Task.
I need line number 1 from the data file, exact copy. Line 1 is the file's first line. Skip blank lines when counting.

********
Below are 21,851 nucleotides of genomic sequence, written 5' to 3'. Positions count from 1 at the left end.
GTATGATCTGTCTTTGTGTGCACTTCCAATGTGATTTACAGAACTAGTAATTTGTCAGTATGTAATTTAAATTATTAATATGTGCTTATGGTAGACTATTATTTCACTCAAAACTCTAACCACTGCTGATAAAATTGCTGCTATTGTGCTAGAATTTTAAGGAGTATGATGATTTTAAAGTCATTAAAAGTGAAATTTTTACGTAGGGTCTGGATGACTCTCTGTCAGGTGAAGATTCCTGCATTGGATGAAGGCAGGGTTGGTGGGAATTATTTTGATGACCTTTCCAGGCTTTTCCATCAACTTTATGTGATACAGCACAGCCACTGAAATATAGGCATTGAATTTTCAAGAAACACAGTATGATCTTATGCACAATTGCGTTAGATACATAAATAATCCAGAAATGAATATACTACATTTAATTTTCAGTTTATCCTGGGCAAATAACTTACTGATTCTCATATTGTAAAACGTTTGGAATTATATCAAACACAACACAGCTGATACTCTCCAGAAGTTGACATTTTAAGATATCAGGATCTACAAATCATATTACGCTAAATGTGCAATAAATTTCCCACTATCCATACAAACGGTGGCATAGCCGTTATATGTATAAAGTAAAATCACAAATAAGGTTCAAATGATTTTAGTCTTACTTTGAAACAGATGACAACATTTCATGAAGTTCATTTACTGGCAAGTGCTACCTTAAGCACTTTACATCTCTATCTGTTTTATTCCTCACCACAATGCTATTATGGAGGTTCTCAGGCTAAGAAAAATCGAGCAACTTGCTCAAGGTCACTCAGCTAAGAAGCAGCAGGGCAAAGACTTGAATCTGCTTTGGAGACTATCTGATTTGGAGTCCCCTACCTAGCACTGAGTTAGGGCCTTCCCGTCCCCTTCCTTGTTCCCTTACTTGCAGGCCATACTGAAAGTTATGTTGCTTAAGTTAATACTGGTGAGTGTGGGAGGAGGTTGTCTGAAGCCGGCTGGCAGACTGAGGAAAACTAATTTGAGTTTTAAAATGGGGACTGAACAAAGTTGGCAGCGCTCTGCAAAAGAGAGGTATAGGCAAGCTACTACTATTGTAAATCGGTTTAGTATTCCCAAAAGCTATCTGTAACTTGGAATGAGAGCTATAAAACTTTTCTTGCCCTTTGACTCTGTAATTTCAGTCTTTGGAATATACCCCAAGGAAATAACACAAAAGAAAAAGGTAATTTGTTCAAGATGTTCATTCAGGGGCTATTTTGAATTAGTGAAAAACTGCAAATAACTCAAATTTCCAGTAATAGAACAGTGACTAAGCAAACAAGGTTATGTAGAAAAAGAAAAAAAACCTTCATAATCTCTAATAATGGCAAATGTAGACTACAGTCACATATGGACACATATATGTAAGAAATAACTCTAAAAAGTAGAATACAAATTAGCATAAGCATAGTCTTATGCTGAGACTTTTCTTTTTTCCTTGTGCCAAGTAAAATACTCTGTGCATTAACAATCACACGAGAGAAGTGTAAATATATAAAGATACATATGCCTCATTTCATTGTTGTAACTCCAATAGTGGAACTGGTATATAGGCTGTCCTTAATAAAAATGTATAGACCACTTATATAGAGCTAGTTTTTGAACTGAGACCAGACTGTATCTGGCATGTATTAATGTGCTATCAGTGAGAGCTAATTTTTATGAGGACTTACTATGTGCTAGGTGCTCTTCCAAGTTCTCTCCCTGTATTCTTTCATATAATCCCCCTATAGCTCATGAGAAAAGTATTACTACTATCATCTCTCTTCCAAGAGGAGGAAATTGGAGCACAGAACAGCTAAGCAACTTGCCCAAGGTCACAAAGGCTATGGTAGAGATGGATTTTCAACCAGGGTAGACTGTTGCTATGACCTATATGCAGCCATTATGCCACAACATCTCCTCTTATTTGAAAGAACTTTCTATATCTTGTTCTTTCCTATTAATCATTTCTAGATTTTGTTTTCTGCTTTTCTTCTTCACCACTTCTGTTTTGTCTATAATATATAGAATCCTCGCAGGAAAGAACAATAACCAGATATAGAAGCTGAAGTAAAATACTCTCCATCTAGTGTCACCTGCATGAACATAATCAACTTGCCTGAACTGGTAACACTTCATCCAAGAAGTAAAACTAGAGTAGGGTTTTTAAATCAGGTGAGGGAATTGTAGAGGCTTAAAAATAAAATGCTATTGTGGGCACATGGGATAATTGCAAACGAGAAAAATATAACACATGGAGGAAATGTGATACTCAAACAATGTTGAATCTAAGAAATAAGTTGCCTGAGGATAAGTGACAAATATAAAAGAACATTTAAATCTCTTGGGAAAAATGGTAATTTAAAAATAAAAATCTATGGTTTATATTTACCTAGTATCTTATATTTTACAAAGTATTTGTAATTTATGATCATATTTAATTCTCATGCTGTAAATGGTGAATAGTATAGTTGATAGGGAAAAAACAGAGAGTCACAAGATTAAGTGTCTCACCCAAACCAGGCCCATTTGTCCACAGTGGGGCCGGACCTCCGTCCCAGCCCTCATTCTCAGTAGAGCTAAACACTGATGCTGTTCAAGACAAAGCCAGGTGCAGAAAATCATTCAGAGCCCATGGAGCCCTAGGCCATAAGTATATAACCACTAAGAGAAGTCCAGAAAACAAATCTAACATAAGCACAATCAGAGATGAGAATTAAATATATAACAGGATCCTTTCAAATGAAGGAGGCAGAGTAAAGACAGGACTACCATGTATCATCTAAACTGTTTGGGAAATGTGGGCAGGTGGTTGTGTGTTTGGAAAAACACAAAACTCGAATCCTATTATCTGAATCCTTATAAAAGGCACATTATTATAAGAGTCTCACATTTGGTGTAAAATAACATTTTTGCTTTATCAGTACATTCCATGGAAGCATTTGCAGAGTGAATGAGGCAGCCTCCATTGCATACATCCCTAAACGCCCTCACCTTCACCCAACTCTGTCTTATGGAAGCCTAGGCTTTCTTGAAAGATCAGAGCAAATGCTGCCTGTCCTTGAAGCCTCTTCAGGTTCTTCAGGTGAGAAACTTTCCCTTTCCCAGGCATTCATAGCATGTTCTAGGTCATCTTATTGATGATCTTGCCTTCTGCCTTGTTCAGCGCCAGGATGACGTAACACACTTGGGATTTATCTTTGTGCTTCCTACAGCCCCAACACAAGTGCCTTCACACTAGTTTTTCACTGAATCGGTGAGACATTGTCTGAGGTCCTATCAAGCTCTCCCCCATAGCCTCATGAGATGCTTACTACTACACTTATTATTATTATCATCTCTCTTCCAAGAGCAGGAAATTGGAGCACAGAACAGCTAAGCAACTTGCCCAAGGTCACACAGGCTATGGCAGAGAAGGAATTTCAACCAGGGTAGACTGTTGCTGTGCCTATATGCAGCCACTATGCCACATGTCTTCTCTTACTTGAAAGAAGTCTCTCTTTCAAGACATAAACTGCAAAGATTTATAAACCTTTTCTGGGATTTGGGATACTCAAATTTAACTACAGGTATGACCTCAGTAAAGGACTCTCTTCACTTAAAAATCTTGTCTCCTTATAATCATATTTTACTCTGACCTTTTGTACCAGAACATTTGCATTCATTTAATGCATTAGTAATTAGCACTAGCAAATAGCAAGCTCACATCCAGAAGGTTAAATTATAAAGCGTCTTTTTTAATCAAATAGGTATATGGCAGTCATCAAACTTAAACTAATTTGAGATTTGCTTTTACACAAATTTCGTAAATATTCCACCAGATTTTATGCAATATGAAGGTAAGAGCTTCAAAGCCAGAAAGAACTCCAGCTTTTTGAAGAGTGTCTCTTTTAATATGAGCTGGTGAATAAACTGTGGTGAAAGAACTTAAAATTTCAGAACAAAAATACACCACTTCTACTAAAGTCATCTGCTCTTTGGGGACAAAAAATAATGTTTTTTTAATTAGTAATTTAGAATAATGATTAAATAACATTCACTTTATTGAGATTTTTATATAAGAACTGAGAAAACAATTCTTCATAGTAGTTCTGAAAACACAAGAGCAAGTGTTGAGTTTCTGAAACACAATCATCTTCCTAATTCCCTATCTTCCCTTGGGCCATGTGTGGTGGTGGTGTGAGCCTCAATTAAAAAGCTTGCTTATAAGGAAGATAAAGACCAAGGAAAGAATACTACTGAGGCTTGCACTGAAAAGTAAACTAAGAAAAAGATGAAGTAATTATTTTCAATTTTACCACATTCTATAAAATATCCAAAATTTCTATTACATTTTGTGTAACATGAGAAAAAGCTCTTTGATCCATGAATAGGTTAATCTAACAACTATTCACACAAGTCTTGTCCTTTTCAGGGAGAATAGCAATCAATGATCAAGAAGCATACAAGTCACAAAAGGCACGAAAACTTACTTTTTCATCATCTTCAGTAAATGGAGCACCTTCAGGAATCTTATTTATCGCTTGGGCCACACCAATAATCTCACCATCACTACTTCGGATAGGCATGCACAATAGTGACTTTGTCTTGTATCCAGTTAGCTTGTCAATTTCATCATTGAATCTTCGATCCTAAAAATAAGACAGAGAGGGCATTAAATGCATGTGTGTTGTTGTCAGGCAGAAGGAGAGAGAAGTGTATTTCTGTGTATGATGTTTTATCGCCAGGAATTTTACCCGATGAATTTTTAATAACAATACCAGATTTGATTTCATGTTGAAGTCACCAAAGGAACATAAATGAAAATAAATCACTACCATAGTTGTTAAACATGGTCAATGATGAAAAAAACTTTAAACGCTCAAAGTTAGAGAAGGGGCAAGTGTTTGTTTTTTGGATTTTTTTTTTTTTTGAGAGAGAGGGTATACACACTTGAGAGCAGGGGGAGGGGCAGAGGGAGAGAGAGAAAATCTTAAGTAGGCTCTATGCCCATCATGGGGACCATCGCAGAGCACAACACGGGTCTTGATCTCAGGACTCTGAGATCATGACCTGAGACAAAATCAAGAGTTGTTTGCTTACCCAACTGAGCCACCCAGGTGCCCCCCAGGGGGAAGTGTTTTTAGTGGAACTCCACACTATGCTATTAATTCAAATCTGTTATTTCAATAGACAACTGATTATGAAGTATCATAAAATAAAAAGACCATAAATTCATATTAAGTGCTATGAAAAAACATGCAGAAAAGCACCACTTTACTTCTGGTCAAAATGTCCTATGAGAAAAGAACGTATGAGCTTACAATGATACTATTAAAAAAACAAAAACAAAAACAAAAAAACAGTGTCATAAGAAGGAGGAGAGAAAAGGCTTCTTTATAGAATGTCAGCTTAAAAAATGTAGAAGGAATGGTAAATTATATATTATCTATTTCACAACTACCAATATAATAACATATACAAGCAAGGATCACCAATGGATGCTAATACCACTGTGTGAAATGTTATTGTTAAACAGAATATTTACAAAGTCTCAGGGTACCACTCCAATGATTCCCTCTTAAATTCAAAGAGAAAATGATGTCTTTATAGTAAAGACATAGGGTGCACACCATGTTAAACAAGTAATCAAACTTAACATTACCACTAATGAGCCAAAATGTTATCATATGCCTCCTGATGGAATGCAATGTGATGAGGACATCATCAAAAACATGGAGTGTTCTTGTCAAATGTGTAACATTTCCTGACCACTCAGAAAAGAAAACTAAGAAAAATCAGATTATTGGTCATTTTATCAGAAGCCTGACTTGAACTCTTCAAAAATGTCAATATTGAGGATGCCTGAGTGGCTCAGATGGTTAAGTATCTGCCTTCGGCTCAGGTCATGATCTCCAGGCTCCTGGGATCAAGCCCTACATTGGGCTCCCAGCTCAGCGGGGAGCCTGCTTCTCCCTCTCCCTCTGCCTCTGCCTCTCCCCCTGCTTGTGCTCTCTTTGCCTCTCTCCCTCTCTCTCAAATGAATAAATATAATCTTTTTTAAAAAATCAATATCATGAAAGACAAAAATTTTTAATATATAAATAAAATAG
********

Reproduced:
Below are 21,851 nucleotides of genomic sequence, written 5' to 3'. Positions count from 1 at the left end.